Onwuachi's memoir is an excellent read about life and food that I highly recommend if you're seeking an escape and looking to be encouraged. Kwame Onwuachi inspired me with his sincerity, street-savvy, and drive for social justice. Plus, he makes me want to be a better cook with all his great food stories. It's time to spice it up!

"Notes From A Young Black Chef - A Memoir" 
Written by Kwame Onwuachi with Joshua David Stein
Published by Penguin Random House
Read it on Apple Books

Music I'm looking forward to in 2008


For my final post as guest blogger, I thought I’d share with you some musicians I love, all of whom have new albums on the way in 2008. I just noticed the majority are female singers… but at least there’s one guy!

Emiliana Torrini - She’s in the midst of writing and recording her new album - VERY exciting. Her voice is so unique, it just makes me happy. Her last album ‘Fisherman’s Woman’ is a favourite on my iPod. We became friends in 2007 and my most lovely memory of her is from Los Angeles in June when she came to our Temposhark show and gave me a white rose as a gift, making my night even more special!

Sam Sparro – My producer Sean McGhee told me about Sam but I don’t know too much about him yet. I like the original version of his song ‘Black and Gold’ which you can hear on his MySpace page. He sounds a bit like D’Angelo meeting electro-era Goldfrapp in a dark alley.

Julianna Barwick (photo with this blog) - Guy Sigsworth introduced me to the beautiful music of this equally beautiful New York based singer. Her mini album Sanguine is made up of zillions of loops where Julianna’s short vocal phrases become a one-woman choir. Her live performance in London last October was just SOOOOO good! Her influences range from Björk and boy choirs to Panda Bear and Thom Yorke. If you like Animal Collective, you'll surely like Julianna too. Download a free live session she did for the cool radio podcast Má Fama - it's the show dated 13th November 2007.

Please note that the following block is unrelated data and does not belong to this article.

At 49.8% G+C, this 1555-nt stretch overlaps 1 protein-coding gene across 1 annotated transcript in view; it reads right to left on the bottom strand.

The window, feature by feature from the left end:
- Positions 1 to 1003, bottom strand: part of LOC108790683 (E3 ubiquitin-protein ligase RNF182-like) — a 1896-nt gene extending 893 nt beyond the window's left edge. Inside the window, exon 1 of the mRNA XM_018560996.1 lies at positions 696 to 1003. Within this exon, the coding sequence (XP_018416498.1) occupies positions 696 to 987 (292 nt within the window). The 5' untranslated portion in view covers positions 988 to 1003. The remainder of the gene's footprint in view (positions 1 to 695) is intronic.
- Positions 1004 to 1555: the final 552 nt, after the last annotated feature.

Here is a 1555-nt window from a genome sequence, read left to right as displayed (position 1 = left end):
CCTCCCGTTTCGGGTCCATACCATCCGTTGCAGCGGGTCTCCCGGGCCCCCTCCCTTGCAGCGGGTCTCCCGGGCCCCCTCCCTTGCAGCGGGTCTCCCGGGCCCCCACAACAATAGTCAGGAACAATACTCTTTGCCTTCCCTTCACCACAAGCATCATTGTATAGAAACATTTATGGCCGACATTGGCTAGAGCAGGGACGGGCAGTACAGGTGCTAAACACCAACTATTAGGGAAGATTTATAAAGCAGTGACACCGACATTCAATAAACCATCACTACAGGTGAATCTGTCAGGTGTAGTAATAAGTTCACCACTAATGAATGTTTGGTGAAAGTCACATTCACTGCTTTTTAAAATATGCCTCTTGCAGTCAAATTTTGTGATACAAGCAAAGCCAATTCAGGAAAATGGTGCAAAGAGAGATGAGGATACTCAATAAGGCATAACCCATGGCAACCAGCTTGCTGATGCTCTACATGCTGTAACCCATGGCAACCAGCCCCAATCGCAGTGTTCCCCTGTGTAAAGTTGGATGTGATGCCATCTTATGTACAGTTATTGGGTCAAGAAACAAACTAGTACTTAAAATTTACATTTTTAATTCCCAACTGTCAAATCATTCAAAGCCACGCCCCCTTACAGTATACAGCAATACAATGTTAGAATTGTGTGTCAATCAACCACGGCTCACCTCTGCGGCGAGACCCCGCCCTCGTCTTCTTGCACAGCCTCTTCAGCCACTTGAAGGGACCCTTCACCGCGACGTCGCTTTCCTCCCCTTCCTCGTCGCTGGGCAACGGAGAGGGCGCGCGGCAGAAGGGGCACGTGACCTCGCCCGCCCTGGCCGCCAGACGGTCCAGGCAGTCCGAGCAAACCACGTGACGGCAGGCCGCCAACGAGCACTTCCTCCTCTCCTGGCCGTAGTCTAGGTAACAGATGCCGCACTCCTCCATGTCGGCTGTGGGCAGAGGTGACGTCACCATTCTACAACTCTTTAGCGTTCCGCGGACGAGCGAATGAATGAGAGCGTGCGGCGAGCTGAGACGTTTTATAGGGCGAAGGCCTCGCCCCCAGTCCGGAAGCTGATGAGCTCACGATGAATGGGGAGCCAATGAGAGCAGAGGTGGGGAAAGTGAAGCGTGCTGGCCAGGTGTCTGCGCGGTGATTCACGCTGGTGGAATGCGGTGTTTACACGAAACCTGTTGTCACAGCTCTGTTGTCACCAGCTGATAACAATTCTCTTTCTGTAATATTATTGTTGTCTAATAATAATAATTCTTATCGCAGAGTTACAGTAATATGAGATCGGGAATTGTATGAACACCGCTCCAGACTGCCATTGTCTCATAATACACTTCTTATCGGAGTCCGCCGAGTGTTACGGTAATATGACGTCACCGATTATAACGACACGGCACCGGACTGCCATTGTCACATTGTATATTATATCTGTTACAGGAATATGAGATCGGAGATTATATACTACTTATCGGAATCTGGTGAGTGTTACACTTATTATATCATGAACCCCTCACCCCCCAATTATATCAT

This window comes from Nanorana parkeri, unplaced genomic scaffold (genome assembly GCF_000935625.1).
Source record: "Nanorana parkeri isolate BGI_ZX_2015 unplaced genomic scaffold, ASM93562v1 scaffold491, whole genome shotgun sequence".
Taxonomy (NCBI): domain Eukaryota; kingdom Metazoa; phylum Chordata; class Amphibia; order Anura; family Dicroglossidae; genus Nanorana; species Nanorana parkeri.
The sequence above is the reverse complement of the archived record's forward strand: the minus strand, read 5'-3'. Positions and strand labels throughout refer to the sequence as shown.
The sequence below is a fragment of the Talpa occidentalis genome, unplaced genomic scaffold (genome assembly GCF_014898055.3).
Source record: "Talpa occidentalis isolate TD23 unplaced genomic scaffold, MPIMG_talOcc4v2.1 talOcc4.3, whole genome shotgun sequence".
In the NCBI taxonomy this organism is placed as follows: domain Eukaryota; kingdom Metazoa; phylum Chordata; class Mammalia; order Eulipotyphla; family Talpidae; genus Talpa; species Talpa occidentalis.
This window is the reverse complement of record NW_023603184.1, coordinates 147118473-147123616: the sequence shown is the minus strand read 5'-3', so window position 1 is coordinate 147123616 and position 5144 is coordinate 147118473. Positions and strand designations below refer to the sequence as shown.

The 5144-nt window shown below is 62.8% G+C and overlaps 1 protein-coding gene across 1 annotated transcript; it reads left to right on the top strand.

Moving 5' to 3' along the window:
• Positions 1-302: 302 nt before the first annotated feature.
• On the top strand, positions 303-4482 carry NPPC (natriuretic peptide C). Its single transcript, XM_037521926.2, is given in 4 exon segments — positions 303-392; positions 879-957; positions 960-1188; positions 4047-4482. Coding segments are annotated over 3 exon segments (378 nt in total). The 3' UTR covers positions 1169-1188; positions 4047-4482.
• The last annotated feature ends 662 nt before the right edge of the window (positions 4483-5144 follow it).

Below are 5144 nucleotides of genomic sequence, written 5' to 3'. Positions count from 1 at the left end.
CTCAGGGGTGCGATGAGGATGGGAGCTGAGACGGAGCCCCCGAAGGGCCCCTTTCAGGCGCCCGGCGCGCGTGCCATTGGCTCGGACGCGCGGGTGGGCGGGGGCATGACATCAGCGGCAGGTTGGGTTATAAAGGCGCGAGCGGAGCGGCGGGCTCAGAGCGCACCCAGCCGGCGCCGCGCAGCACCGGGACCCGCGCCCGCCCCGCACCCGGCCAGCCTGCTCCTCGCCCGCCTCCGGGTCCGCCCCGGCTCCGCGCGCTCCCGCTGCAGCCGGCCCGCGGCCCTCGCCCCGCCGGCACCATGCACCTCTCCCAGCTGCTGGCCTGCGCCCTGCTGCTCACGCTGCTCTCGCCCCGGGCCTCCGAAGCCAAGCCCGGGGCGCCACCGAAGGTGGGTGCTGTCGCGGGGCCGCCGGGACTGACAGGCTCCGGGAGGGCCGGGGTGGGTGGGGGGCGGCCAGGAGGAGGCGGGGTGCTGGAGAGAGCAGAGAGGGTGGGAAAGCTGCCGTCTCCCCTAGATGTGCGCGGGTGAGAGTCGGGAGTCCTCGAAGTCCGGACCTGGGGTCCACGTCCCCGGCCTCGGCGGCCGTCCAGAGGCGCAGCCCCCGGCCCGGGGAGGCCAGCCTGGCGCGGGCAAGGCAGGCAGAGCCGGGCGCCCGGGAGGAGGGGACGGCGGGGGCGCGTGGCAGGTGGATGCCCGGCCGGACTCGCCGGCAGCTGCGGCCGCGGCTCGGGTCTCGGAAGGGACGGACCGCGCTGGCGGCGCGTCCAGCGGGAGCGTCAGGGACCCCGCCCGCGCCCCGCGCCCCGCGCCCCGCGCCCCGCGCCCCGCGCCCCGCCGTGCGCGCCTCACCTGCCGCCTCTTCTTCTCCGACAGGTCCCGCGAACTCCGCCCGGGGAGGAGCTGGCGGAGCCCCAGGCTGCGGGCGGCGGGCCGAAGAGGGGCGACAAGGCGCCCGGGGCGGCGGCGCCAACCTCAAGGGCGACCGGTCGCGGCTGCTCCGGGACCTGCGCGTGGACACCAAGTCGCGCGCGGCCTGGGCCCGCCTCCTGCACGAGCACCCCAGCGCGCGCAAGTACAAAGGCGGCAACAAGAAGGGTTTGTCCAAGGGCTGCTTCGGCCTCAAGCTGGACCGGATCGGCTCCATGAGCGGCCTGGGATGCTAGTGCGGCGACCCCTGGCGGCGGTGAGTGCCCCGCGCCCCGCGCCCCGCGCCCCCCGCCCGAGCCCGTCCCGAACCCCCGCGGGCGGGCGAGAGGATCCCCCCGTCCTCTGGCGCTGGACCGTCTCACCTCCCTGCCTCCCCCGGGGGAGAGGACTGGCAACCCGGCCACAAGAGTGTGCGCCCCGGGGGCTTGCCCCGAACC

Kate Havnevik – Kate’s album ‘Melankton’ spent a lot of time on my stereo in 2007, so I’m really excited she’s currently recording her second album in Norway, Poland and London. I believe she is producing this next record herself but as always, she’s collaborating with some super talents. Catch her video blogging from her studio over at YouTube.

Like An Icon - If you, like me, are intrigued to hear the new hip hop influenced Madonna album, then I recommend reading a new book all about her music written by Lucy O'Brien. This book stands out from previous Madonna biogs because its main focus is on her actual music rather than delving too much into her personal life. It has insightful behind-the-scenes interviews with musicians, producers, dancers and directors including one I did for the book when I was in New York with M’s old stylist Maripol, who was responsible for Madonna's early image and rubber crosses. She told me lots of cool stories about late 70s/early 80s Manhattan working alongside Warhol, Jean-Michel Basquiat, Keith Haring and Blondie. You can pick it up now at a bookshop near you or Amazon UK and USA.